INSTAGRAM COMPETITION | BOLEH BAH FILEM KITA! | POETRY COMPETITION
SUBMISSIONS IS CLOSED.
SEE YOU AT #BEFF2018
CALLING ALL POETRY LOVERS! Win your share today by following the steps and reading the terms and conditions of the Poetry Competition. Win RM100 + medal + have their poem displayed at Borneo Eco Film Festival, from the 22nd to the 24th Sept 2017 by submitting your poem to email@example.com!
The Poetry Competition was introduced in 2017. Our Young Leaders for Sustainability (YL4S) was tasked to organise and run the competition. Riding on the theme of nature, there were three main categories: 1) Save Our Seas 2) Happiness and 3) Mount Kinabalu
|SUBMISSION PERIOD||From September 13 to September 20, 2017|
|CATEGORIES||Instagram Contest features the following category:
Open: persons (all ages) resident in Borneo
A: Save Our Seas, B: Happiness and C: Mount Kinabalu
2017 WINNING POEM(S):
Pounsikou by Jessica Choo Kuiin Yiih
it started; as most things do;
with an item on a list – #5 climb mount kinabalu
which led me to today;
wriggling my toes in my
slightly loose adidas kampung-s,
knees shaking, heart thumping,
but eyes; sparkling.
30 minutes in left me wondering why,
why did i ever think i could do this?
but just as i was about to stop,
it started to drizzle,
& the world went quiet.
i was hiking, underwater it seemed.
over mossy rocks & muddy puddles,
through swaying seaweed branches,
till i rose above marshmallow clouds,
tinted pink by the setting sun.
a quick prayer for good weather before crashing to bed;
then suddenly it was 2 a.m hot Milo,
fried noodles & French toast,
a double knot to my shoe laces,
& up into the midnight sky,
hands shivering, teeth chattering,
but eyes; still sparkling.
one step, pause, repeat.
two steps, pause, repeat.
three steps, pause – you get it.
the stars must have giggled
looking down at this silly girl
crawling up the rocky surface,
gripping the ropes as if her life
depended on it – & so it did.
for a moment there it seemed,
as though i would never make it.
this is where you fail. full stop.
just as the sun broke through the clouds
my feet took that final, heavy step &
every little worry i had ever had,
were blown away by the wind
to where they would never touch me again.
after; as i made my way down like a crab,
i thought about how people always say that
it’s not the mountain we conquer; but ourselves.
truth is; i never thought of it as conquering,
the only thought i had was thank you –
for allowing me to be here,
for showing me all this beauty,
for letting me see that all it takes is
pounsikou; aki nabalu; pounsikou.
Happily dwelling with Nature by Anna Vinsin Vivienne
the yellow sun rays
shining on green hills
tall grasses waving
caressed by the wind
the subtle colours
of a rainbow against the sky
when the day drizzles
like angels shedding tears
the sounds of birds
busy as the evening falls
shades of grey on the ground
as the sun sets
the cacophony of sounds
mating frogs and cicadas
gentle breeze on bamboo leaves
hum a haunting lullaby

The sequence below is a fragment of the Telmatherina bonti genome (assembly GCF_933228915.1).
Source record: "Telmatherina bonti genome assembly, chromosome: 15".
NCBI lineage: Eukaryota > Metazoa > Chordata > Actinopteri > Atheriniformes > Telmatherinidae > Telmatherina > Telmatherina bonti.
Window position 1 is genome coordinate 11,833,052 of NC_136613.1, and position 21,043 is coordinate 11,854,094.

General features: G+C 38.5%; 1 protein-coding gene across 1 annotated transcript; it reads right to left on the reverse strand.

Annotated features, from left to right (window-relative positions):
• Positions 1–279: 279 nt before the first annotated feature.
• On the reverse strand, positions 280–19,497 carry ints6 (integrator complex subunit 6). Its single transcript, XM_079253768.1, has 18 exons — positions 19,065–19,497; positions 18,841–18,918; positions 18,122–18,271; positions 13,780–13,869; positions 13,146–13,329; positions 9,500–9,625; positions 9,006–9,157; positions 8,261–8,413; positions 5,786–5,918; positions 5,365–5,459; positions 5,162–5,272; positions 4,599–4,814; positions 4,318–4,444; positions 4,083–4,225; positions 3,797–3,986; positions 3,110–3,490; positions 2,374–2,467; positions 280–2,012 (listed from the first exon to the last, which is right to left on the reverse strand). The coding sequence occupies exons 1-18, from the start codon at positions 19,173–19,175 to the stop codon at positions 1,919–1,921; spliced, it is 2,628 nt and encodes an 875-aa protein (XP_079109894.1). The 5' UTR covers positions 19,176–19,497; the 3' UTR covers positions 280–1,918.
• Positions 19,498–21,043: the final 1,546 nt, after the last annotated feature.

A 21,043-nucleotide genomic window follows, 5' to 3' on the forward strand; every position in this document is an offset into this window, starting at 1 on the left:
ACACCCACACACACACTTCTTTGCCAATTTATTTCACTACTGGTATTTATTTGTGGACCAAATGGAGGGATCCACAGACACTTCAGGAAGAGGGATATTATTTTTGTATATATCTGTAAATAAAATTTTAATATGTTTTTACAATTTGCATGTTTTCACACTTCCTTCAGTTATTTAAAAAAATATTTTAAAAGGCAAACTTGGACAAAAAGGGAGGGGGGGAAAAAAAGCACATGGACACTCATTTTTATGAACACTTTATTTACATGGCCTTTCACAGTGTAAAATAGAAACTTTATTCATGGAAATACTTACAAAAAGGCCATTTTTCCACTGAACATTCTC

happily dwelling with nature
around me as familiar
as a mother’s hug
SAVE OUR SEAS
Lady in Blue by Nurul Syafawani binti Ami Ludin
The sea is a cruel mistress, my grandfather used to regale
She devours mighty ships and sinks dauntless crafts that sail
across her tresses without her consent.
She marks herself black with crosses
for every soul lost forever to the depths of her watery graves.
She floods cities and drowns children
she takes them into her watery bosom and claims them as her own,
forever caught, tangled, and suffocated in her wrath.
She spits out magnificent whales in her temper,
and left them to die on the shores of her anger,
dried out in the sun and collapsed under their own weight,
a rotting, stinking, melting end to their former might.
Beyond his chilling tales of the seas, however,
black shadows of empathy in his gaze linger.
The sea is a misunderstood lady in a witch-hunt hearing.
A poor damsel in tattered blue-green silks, crying.
Standing before a blood-thirsty crowd,
slandered by thrusting pitchforks and voices crying out.
Misunderstood, you see:
Her tsunamis were stern wordless warnings to take cover
as the tectonic plates twist and turn in their restless slumber.
Her floods a cry for help for the ice dwellers
dying unseen in the polar opposites of a world choked in heat
as the ground quakes and melts under their feet.
Her tantrums a voiceless, indignant plea
to save the sea.
Her children are sick,
choking and coughing in her silky lap,
suffocated by the oils we mined and spit back to her face like bitter sap.
Her children are in misery,
Her wide encompassing reaches
littered with her dead as we search for riches.
Her corals are bleached dead,
by acids we dumped into the depths that makes up her bed.
Her turtles, the jewels in her deep blue tresses,
are poisoned by plastic they mistook for jellyfishes.
Because unlike us ground dwellers,
The children of the sea have not evolved enough to know better.
The sea was a regal lady in blue
with a crown of glistening white foam tinted emerald
from all the algae, sustenance for her children, too.
She was truly a beauty challenged by none
her skirts shining like liquid diamonds in the midday sun;
enthroned by God with thriving life cycles
bejewelled with ancient sharks and crusted barnacles
adorned with intelligent dolphins and dancing anemone.
Now look at her, disgraced and slapped with ignominy,
her formerly picturesque blue robes
in tatters from 400 dead zones.